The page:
Oracle and EMC: Improve Database Performance in a Flash (Drive)By Chris Preimesberger | Posted 2008-09-23 Email Print
WEBINAR: Event Date: Tues, December 5, 2017 at 1:00 p.m. ET/10:00 a.m. PT
How Real-World Numbers Make the Case for SSDs in the Data Center REGISTER >
Solution providers and IT consultants who deploy EMC's standard Symmetrix DMX-4 using flash drives can offer their customers sub-millisecond application response time and up to 30 times more I/O operations per second than the fastest available disk drives, according to EMC. By using the flash storage, customers can realize the same performance upgrades that would have required dozens of conventional Fibre Channel hard disk drives.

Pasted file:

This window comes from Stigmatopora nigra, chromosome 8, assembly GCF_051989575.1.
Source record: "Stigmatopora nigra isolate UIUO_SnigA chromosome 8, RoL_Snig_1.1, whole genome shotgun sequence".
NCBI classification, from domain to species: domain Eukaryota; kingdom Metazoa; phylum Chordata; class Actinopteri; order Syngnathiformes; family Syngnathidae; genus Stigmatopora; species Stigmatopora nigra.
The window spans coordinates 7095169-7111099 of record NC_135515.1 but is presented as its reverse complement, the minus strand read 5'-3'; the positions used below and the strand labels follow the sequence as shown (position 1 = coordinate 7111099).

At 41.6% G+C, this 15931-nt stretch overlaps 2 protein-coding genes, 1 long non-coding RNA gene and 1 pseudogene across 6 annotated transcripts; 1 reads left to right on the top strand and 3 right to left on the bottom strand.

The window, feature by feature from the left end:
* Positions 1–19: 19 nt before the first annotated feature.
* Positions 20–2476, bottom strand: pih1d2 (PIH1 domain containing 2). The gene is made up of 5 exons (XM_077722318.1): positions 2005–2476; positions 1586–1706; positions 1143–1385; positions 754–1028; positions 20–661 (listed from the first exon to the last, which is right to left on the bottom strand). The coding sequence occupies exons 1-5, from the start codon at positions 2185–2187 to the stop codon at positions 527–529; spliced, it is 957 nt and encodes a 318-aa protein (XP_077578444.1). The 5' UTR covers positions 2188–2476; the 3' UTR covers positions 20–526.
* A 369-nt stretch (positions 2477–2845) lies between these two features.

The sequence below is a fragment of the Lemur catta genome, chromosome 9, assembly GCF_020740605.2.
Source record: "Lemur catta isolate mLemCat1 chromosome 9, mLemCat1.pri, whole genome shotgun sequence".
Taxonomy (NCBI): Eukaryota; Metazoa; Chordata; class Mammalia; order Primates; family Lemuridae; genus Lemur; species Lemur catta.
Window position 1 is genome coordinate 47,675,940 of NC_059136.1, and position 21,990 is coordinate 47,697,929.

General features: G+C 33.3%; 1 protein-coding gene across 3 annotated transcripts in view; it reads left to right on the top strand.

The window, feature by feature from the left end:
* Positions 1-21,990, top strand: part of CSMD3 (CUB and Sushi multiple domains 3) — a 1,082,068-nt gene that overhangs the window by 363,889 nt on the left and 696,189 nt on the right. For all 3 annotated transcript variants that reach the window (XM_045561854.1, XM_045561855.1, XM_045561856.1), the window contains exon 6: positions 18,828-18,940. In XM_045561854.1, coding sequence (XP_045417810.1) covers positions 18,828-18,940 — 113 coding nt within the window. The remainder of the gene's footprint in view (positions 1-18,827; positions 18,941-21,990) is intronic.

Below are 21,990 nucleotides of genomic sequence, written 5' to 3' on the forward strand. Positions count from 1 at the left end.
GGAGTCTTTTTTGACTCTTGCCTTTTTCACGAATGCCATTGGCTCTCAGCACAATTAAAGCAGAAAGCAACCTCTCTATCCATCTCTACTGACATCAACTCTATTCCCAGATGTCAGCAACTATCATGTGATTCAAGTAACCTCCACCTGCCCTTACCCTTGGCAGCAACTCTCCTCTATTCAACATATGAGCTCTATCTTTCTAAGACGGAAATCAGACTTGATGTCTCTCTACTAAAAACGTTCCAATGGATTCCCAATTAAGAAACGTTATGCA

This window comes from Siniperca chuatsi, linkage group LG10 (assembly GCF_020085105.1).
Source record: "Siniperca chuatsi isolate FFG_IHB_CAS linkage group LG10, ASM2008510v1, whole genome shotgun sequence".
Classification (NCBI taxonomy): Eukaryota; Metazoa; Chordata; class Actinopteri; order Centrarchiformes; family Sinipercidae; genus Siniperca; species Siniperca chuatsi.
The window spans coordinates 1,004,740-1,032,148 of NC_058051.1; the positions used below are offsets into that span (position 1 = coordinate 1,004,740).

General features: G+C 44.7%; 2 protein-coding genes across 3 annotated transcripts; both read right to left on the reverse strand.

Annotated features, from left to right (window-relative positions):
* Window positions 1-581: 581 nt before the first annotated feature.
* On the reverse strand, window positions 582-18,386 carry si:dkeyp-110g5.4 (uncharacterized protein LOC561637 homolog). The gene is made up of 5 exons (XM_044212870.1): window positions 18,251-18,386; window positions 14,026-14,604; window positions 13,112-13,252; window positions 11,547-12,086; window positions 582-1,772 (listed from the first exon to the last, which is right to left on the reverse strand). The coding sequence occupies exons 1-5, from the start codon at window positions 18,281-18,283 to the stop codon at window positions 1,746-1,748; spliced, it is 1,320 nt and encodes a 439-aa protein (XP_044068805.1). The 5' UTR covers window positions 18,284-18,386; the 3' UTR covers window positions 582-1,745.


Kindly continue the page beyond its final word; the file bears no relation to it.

SAN FRANCISCO -- IT solution providers and IT consultants will find that EMC's Symmetrix DMX-4 storage systems are showing much faster I/O speeds running Oracle database applications when they are outfitted with new enterprise-class flash drives. The storage systems had a reputation for slowing down as they loaded up more and more data.
The improvement may not surprise IT consultants who know that flash chips are 20 to 30 times faster than spinning disks for accessing data in real-time applications.
But solution providers should take note that at the Oracle OpenWorld conference here this week, EMC claimed that the DMX-4 is the first enterprise storage system to use flash optimally for Oracle's heavy-duty applications.
Because Web 2.0 companies and most other enterprises are seeing continual increase in database storage workloads, IT managers are always looking for infrastructure components that are cost-effective and also keep high performance levels. By integrating the attributes of flash, data centers -- with the integration of even a single EFD -- can see I/O speeds that would have previously required dozens of conventional Fibre Channel hard disk drives.